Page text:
Opinion: Statistics don’t vote. Should we care if they are abused?

Statistics don’t vote – should we care if they are abused?

Statistics are essential to our wellbeing and the bane of our future. We need numbers to understand what is happening in our world. Yet day after day, they end up abused in our media, distorted by our political leaders and muddled in our heads

Yesterday the Royal Statistical Society (RSS) published a cute survey that looks at the difference between statistical perceptions and reality.

Let’s look first at those people who are satisfied with their experience of local council services. That’s 38% of us. This is not great applause, but when people are asked what they think of local council services across the nation, appreciation drops to 27%. Why is that? Why is it that more of us are satisfied with our local police, but less are satisfied with policing nationally? Ask people about schools, GPs and NHS hospitals and you get the same disparity. We consistently say that life is better where we live than further afield.

The reason for the difference is that opinion on local services is forged by immediate, often personal experiences. Opinion on national services is shaped by the media. Our media – broadcast, print and social – relishes on talking things down. We love gloomy headlines. Politicians are as guilty. They must be “seen to be doing something”, so they routinely home in on gloom and amplify it. Where would an education minister be without failing schools?

Does this matter?

It does. The RSS asked a second suite of questions that suggest that misinformed opinion could wreak havoc with the future of our society.

Litter will certainly not send our society towards a path of anarchy or destruction, but it is illustrative. Half of those surveyed (48%) think it’s a problem locally, but 71% think it’s bad nationally. Unemployment, crime, immigration, teenage pregnancy, drugs and vandalism are all seen as bigger problems somewhere else, not where people live. We are scared of the world beyond where we live.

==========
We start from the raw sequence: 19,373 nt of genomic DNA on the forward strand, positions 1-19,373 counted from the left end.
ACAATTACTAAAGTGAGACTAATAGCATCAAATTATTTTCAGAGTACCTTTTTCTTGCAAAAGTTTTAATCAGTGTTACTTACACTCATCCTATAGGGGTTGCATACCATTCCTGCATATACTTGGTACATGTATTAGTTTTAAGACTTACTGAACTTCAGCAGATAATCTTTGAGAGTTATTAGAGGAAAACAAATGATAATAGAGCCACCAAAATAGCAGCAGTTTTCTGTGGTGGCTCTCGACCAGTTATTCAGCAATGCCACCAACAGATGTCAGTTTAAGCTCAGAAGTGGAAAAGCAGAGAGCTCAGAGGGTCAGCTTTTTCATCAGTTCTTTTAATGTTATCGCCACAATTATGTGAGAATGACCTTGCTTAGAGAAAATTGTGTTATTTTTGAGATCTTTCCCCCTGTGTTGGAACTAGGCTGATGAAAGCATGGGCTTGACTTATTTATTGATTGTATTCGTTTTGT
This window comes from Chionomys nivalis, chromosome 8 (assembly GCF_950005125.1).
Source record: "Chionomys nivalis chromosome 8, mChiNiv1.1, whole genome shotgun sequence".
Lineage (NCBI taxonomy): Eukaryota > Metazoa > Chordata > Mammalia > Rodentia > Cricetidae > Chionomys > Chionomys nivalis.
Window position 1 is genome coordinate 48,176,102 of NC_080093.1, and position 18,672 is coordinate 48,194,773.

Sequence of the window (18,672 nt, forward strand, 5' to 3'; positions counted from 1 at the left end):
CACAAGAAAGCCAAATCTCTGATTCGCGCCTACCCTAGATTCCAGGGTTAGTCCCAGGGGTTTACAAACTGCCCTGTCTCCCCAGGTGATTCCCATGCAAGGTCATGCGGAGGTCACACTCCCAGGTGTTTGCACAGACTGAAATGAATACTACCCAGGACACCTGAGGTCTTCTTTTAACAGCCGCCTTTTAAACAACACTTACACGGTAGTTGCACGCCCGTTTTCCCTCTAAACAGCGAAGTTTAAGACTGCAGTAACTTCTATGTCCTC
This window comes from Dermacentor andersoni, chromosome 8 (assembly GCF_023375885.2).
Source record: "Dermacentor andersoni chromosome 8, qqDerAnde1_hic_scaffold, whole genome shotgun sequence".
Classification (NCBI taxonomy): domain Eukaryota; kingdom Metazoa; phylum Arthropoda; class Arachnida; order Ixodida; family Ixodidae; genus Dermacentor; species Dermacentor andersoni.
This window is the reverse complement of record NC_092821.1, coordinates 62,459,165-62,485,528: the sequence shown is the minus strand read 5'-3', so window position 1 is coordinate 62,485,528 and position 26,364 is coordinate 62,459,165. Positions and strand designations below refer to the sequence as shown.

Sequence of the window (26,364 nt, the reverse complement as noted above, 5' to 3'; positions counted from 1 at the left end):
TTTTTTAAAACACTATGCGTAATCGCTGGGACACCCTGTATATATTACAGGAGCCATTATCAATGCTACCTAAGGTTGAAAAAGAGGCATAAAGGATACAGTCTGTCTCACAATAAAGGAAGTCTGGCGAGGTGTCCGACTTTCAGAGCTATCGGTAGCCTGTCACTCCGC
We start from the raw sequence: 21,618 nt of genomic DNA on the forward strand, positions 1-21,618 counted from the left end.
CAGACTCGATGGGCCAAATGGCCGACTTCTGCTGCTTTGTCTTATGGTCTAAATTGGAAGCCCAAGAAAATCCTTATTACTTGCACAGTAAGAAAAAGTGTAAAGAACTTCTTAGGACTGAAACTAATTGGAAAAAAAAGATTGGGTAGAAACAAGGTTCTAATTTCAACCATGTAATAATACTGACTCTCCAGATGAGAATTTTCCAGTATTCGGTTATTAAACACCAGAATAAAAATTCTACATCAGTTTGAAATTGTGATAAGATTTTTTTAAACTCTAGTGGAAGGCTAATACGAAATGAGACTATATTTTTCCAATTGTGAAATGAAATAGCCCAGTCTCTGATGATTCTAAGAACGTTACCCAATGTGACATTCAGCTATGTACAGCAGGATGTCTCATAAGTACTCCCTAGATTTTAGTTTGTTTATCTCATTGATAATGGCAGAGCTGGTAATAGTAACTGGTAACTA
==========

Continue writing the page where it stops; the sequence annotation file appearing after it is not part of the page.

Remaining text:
Then there is the guessing game. The RSS survey shows that we believe that 34% of us are Muslim. In reality it’s less than 5%. Benefit fraud? We think one quarter of funds are defrauded but it’s less than 1%. How many of us voted in the last general election? We guess 43%, but actually it was a healthier 65%.

The moral panic built by the media over immigration means that we think every third person we meet wasn’t born here. It is actually one in six. That misconception is fuelling UKIP and the right of the Tory party.

In building myths about the statistical dimensions of our society, we are pressuring politicians to dance to a tune that is out of touch with reality.

It is easy to blame the media for this mess. But equally guilty are us political types. Is there anyone of us that has not overlooked a statistical inconvenience to get a political message across?

After all, statistics don’t vote.

* Andy Boddington is a Lib Dem living in Shropshire, and a former editor for Lib Dem Voice

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6 Comments

  • Great article. In discussing the media, however, we have not addressed the issue that majority traditional media are misrepresenting in ONE DIRECTION, ie with a right wing bias. Which, of course, is why our traditional parties of the left have tended to move to the right over the years (this happened in the 1920s and 1930s in a similar way, and it was only the shock of WW2 forcing people to “be all in it together” which gave a leg-up to leftish values in politics.

    I had so hoped Leveson would address this systematic poison in the media, but, oh no, a “free press” (ie one which can bring systematic pressure to bear on any individual or group expressing any vaguely leftish opinion.) was given precedence over this, which, frankly, has been the real scandal over the years. As Liberal Democrats we should have been exposing this, and we should express and also practise what we preach with regard to statistics in society. People hate half-truths, and what they have done to our politics, when we espouse a new politics, that basic honesty should be a central part of it, not trying to validate other people’s prejudices.

  • David Pollard 10th Jul '13 - 6:32pm

    Brilliant analysis Andy.

  • Brilliant article in all fronts!

  • Excellent article. The big question (for me): suppose a UKIP government is elected on the basis of the misrepresentation of immigrant numbers that the red-tops are giving us … do they have legitimate democratic authority? I don’t see how they can have …

    Our politicians really should get a grip on this. When the tabloids say ‘Too many immigrants’, the response should not be ‘British jobs for British workers’.

  • And yet the day after the RSS releases this and we are all talking about it, the party releases one of the most egregious examples of statistical misdirection I have seen in years. The years 2011 and 2012 covered by the misleading barchart in question (I’m sure we all know which one I’m talking about) are before coalition policies came into effect too, so we’re taking huge amounts of credit for a small change that wasn’t even our doing.

    But why let facts get in the way of a good story, eh?

  • Andy Boddington 16th Jul '13 - 5:19pm

    Thanks very much for your comments.

    The week is only two days old and we have abuse of statistics by IDS on the benefits cap and Jeremy Hunt on hospital mortality.

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